He waded out into the river in front of the crowd that had gathered to listen to John. And when he reached him, John’s face grew white and his voice shook. “I need to be baptized by you, and do you come to me?" The crowd could no longer hear what was being said, and so they strained in closer, crowding the banks of the river, hoisting children upon their shoulders. They knew the scene had changed, the play had a new character, and they wanted to see. “I need to be baptized by you, and do you come to me?" John, face to face with that which he had been so long preparing, was no longer wild. Jesus knew this John, the contemplative, devoted, God-fearing John. The John who wrestled with the pronouncements and laments of the prophets, who wept when he broke the laws, the John who prayed without ceasing. He reached out and grabbed John’s shoulder and spoke with authority that younger cousins never have. “Let it be so now; it is proper for us to do this to fulfill all righteousness.”

He stood in the river in front of the crowd that had gathered to listen to John and waited. “Let it be so” John whispered. He knew righteousness. The difficult and beautiful road that one traveled in obedience to God. The suffocating and liberating life that fulfilled all the laws. He also knew that righteousness was absent from this world, or at best, fragmented, perverted, cast aside. John craved righteousness, craved for the return to God, craved shalom that only comes when Israel was once again in full covenant with God. “Let it be so” Jesus whispered back. His road had been leading here for so long. He had seen this river many times, stood on it’s banks for hours, recounting the stories of Joshua and Israel. He had bathed in it, played in it, crossed it countless times. But now, the Jordan was no longer the river of his childhood – the Jordan was the road that stretched out before him. The Jordan was the beginning. “Let it be so…” they whispered together. And John baptized him.

Jesus rose up out of the water in front of the crowd that had gathered to listen to John and the heavens tore themselves apart. Jesus looked up at the sound and saw the Spirit of God descending like a dove and it lighted upon him. It was like new wind, the breath of a newborn child, the rushing winds of the high mountain ranges and the whispered wind currents of the low valleys. It was like fire and ice, like the deepest darkness and the brightest of flames. It was like meeting your father for the first time and then realizing you always knew him. He was frozen like a pillar of marble, eyes gazing up into the heavens, shrouded in the spirit. The crowd was panicked, standing frozen with Him, fleeing from the river banks, shouting and arguing with one another. People who desire signs never really want them. John was still touching Jesus, his hand cradling Jesus’ neck, afraid to let go of that for which he had always hoped. The tearing of the skies was almost secondary to holding on to the promised One.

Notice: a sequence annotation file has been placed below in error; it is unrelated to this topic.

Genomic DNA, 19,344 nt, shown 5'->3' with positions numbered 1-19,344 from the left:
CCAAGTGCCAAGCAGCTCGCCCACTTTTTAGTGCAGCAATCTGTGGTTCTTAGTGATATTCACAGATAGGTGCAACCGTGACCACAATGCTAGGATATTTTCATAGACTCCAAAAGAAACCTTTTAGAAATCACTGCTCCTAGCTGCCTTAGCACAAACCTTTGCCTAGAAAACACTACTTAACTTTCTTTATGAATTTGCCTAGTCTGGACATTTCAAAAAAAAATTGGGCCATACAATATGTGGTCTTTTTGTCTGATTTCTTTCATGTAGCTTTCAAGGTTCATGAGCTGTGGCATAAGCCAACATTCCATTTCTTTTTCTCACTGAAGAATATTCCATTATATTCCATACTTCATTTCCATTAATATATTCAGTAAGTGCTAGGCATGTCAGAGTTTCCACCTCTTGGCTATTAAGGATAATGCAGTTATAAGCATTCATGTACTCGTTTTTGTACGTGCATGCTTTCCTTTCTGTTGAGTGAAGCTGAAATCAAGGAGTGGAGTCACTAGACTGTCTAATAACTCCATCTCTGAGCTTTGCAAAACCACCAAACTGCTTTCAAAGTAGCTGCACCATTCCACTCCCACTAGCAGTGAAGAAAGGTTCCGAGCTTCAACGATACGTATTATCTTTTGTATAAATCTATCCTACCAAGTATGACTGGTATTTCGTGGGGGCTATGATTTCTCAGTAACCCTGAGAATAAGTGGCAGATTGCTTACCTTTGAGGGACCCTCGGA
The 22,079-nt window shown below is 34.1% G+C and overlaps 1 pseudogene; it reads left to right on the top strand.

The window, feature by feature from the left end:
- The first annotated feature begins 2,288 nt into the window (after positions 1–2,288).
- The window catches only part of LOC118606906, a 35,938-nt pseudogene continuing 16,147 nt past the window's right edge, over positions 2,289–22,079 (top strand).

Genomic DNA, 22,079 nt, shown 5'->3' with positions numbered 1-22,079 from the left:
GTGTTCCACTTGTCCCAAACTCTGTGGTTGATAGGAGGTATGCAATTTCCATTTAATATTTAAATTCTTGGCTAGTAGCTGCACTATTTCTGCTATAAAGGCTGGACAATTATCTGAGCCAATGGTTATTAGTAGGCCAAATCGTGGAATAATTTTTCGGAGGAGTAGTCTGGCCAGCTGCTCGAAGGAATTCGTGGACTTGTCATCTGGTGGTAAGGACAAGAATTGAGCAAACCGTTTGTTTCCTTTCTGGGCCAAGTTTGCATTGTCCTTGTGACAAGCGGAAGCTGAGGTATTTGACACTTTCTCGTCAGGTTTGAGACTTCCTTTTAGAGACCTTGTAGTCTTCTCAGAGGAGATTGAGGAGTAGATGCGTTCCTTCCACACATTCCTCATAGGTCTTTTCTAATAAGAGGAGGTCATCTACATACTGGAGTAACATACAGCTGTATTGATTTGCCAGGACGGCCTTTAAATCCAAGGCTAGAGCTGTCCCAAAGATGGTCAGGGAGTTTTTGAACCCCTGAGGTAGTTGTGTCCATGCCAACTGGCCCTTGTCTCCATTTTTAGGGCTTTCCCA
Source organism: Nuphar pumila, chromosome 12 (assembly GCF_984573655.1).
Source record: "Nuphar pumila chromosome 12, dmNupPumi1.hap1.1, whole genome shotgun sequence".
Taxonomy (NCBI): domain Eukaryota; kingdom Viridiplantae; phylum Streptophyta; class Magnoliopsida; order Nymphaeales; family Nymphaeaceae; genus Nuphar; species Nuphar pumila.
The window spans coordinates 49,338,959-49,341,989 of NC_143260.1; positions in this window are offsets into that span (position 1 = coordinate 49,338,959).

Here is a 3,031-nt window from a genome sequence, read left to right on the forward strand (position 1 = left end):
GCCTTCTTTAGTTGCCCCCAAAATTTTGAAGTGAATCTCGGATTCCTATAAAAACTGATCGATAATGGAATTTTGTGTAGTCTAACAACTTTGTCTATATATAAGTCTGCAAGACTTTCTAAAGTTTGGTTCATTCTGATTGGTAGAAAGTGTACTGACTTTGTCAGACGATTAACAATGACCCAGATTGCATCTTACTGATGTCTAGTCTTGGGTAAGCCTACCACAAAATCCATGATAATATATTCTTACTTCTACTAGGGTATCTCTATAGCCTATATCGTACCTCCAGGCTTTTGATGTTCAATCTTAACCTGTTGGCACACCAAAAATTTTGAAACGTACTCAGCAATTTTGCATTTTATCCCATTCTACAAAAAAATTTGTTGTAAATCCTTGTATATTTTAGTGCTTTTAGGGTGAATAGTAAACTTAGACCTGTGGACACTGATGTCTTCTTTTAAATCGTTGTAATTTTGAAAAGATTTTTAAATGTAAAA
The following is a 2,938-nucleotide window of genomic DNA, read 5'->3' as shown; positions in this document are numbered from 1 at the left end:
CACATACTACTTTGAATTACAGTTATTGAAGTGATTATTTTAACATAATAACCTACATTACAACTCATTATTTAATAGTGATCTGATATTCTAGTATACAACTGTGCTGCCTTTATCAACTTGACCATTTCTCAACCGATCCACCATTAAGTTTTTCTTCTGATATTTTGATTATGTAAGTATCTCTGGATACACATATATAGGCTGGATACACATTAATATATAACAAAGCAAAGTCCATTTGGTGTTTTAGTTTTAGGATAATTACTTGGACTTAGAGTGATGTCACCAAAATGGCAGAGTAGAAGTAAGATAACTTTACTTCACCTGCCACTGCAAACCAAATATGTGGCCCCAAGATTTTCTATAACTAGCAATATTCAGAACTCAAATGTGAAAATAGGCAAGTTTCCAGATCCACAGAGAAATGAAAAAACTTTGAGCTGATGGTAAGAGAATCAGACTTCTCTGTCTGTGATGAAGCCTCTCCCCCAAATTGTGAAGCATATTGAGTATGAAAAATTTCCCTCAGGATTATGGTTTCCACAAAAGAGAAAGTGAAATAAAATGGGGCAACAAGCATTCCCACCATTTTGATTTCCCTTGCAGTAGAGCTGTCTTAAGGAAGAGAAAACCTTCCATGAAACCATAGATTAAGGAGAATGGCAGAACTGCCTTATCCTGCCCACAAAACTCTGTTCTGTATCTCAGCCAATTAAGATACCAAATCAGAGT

And a voice from heaven said, "This is my Son, whom I love; with him I am well pleased." John’s hand dropped from Jesus and he shook, trembled in fear and joy. The crowd fell to their knees, awed by the voice that they had so long craved to hear. And Jesus wept silent tears. Tears of joy for the final confirmation, the proud announcement, the knowledge that there were no more secrets. Tears of fear for the days to come, the misunderstandings, the challenges, the tribulations and persecutions. Tears of despair for where the road ahead would take him. For the fact that Sonship was costly. Silent tears that no one saw because their gaze was either to the heavens or to the earth. “This is my Son, whom I love.” It was one thing to hear Mary say it. And another to hear Joseph, silent, righteous, Joseph say it. This, this was full and deep, terrifying and completing. “With him I am well pleased.”

Jesus stood in the river in front of the remaining crowd that had gathered to listen to John, dripping wet and full of memory. He was the earth the moment that the seas had been made. He was Noah in the ark, saved from the deluge by God’s provision. He was Israel escaping Egypt through the waters of the Red sea, following fearfully behind Moses. He was Joshua standing at the Jordan. He was Elijah when the rains finally fell again. He was Namaan, healed and rising out of the water of the “mere” Jordan river. He was the wet fleece of Gideon’s, the sign of God’s promises. He was Israel, washed clean, over and over and over throughout time. He was mankind, purified, sanctified, set apart. The waters dripped from his nose and fingertips, his soggy clothing draping wetly across his body. And John wept silent tears. Tears of joy for the faithfulness of God and his promises. Tears of fear for the days ahead not only for himself but for his cousin, his Jesus, the promised ones. Tears of despair that he was not the long awaited one and would ever point to another. For the fact that Sonship is costly. Silent tears that no one saw because their gaze was either on Jesus or on the horizon as they fled the scene.

Jesus stood in the river in front of the few remaining who had gathered to listen to John, and turned towards his cousin. This would be the last time they saw one another, though neither could know that. John, Wild John in his camel hair and leather, Jesus, the Promised Jesus, in his soaking tunic. They stood in the river with each other, in silence and all the heavens and earth looked on. The time was finally come. The long years of waiting, the long silence of God, the fear that nothing would ever change…all done. Through the triumphs and tragedies, through failed kings and false priests, through exiles and judgment, through homecoming and rebuilding, through revolution and subjugation, God had been working, plotting, maneuvering, planning. Through the cries for mercy and mocking denials, through false messiah’s and puppet rulers, through despair and hope, God had been moving. And here, in the middle of the river that ran through Israel’s memory and heart, here two men, two cousins clasped each other.

It had begun. And all the world would be changed.